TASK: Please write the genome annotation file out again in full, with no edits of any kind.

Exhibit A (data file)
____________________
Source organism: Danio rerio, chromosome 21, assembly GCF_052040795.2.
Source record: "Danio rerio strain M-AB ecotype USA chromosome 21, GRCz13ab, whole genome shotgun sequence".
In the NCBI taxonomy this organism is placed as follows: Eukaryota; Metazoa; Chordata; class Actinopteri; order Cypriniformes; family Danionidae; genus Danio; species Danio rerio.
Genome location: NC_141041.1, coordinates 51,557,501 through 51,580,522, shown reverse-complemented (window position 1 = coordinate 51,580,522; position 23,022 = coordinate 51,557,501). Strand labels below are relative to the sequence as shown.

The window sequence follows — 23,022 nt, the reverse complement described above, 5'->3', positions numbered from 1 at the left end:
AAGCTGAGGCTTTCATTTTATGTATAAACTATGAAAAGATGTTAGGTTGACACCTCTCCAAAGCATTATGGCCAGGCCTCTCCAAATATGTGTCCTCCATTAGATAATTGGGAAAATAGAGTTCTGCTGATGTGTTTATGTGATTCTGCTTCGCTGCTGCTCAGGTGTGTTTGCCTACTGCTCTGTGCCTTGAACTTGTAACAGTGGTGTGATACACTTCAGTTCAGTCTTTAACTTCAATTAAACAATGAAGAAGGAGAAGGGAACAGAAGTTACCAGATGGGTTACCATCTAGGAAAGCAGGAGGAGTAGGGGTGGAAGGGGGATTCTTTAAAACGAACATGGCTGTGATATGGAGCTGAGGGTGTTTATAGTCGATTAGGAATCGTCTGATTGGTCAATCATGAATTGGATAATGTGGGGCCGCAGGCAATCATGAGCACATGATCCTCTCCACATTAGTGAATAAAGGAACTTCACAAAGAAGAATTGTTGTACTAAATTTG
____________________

Source organism: Danio rerio, chromosome 21, assembly GCF_052040795.2.
Source record: "Danio rerio strain M-AB ecotype USA chromosome 21, GRCz13ab, whole genome shotgun sequence".
In the NCBI taxonomy this organism is placed as follows: Eukaryota; Metazoa; Chordata; class Actinopteri; order Cypriniformes; family Danionidae; genus Danio; species Danio rerio.
Genome location: NC_141041.1, coordinates 51,557,501 through 51,580,522, shown reverse-complemented (window position 1 = coordinate 51,580,522; position 23,022 = coordinate 51,557,501). Strand labels below are relative to the sequence as shown.

The window sequence follows — 23,022 nt, the reverse complement described above, 5'->3', positions numbered from 1 at the left end:
AAGCTGAGGCTTTCATTTTATGTATAAACTATGAAAAGATGTTAGGTTGACACCTCTCCAAAGCATTATGGCCAGGCCTCTCCAAATATGTGTCCTCCATTAGATAATTGGGAAAATAGAGTTCTGCTGATGTGTTTATGTGATTCTGCTTCGCTGCTGCTCAGGTGTGTTTGCCTACTGCTCTGTGCCTTGAACTTGTAACAGTGGTGTGATACACTTCAGTTCAGTCTTTAACTTCAATTAAACAATGAAGAAGGAGAAGGGAACAGAAGTTACCAGATGGGTTACCATCTAGGAAAGCAGGAGGAGTAGGGGTGGAAGGGGGATTCTTTAAAACGAACATGGCTGTGATATGGAGCTGAGGGTGTTTATAGTCGATTAGGAATCGTCTGATTGGTCAATCATGAATTGGATAATGTGGGGCCGCAGGCAATCATGAGCACATGATCCTCTCCACATTAGTGAATAAAGGAACTTCACAAAGAAGAATTGTTGTACTAAATTTG